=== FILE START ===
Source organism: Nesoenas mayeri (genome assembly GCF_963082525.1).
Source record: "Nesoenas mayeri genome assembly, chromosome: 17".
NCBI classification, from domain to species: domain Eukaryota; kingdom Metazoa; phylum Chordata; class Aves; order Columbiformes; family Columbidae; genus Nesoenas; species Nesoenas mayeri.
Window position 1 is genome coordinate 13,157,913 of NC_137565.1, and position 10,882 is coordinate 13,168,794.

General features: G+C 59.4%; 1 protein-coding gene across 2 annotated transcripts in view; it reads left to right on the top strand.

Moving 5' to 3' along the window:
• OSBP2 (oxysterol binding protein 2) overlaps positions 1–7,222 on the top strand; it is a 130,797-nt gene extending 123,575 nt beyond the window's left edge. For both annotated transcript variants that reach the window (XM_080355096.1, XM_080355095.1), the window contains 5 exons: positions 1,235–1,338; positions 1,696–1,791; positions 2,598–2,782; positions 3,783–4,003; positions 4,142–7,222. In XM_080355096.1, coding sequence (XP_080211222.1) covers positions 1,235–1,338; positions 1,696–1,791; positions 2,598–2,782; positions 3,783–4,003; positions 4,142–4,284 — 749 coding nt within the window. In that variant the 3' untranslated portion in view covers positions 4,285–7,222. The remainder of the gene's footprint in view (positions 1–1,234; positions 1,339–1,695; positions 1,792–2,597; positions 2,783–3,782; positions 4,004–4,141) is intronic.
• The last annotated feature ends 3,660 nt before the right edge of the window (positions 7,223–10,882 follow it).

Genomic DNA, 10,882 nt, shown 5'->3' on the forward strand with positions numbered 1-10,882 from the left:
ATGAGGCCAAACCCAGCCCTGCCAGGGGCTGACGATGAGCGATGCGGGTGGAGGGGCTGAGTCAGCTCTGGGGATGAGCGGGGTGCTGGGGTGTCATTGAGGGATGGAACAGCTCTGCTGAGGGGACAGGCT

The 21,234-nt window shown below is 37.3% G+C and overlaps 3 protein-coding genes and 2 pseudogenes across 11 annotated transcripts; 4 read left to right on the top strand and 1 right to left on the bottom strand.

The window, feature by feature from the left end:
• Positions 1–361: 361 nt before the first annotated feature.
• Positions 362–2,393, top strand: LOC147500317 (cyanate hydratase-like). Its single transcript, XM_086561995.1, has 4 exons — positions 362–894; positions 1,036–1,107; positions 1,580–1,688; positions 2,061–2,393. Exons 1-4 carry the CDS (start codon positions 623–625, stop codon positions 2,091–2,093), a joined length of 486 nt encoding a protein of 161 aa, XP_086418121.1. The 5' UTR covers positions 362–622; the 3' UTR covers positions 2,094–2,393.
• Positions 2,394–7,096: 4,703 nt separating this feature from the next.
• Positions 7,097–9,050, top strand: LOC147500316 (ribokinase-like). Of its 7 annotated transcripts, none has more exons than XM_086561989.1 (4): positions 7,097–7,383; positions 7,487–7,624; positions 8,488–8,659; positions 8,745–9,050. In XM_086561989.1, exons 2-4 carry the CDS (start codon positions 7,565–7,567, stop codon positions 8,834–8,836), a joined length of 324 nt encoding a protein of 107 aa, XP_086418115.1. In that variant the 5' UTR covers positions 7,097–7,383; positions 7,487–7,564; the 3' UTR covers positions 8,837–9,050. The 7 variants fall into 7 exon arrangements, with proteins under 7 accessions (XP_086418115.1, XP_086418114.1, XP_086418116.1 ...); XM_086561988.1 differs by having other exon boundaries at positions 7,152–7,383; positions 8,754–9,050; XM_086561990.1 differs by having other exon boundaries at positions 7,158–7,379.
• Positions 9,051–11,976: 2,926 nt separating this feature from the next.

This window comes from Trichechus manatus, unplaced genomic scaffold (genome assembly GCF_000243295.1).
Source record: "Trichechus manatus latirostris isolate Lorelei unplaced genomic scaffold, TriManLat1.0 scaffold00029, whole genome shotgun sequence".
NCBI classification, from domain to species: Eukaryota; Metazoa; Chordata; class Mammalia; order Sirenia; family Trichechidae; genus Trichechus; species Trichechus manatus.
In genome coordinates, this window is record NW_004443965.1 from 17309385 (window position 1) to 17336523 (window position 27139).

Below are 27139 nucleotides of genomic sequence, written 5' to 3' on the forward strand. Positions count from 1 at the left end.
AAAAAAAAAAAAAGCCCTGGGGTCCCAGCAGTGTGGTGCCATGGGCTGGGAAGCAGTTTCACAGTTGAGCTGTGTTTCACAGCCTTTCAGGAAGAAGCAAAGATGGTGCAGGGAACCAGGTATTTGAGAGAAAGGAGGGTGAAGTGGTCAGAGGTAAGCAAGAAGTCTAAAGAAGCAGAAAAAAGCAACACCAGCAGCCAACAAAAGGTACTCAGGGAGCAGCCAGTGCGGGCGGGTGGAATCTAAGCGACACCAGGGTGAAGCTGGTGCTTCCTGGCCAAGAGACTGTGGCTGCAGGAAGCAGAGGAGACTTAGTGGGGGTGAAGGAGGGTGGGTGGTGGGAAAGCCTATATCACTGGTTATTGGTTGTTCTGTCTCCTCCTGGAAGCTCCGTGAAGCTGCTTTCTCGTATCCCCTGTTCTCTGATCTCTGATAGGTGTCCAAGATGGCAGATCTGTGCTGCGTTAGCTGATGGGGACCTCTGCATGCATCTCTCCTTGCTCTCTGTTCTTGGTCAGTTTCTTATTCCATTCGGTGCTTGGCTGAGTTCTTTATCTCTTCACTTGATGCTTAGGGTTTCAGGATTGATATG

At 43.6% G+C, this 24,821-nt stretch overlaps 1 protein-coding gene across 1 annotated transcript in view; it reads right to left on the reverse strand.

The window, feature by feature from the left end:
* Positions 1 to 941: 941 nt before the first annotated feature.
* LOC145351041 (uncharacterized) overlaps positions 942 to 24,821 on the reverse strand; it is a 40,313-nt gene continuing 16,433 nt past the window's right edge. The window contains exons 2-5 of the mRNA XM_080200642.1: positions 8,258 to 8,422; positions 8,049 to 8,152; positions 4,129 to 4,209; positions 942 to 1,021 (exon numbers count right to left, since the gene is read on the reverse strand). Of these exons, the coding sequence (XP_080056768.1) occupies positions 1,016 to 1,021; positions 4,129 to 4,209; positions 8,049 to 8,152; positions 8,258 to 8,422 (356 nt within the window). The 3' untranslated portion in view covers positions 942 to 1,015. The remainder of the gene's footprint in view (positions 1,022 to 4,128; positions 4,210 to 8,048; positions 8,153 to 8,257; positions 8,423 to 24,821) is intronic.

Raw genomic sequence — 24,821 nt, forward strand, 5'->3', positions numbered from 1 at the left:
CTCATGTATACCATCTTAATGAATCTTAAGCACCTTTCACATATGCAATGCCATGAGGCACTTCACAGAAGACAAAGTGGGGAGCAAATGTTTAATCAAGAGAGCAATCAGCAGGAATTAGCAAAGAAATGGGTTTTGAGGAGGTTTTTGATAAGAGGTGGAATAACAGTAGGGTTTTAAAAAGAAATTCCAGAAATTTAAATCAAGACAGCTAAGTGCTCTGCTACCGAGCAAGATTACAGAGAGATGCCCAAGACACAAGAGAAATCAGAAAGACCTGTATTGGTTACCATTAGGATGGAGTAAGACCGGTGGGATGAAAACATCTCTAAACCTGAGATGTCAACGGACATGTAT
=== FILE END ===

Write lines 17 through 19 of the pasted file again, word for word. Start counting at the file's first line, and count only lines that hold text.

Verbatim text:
• Positions 9,051–11,976: 2,926 nt separating this feature from the next.

This window comes from Trichechus manatus, unplaced genomic scaffold (genome assembly GCF_000243295.1).
Source record: "Trichechus manatus latirostris isolate Lorelei unplaced genomic scaffold, TriManLat1.0 scaffold00029, whole genome shotgun sequence".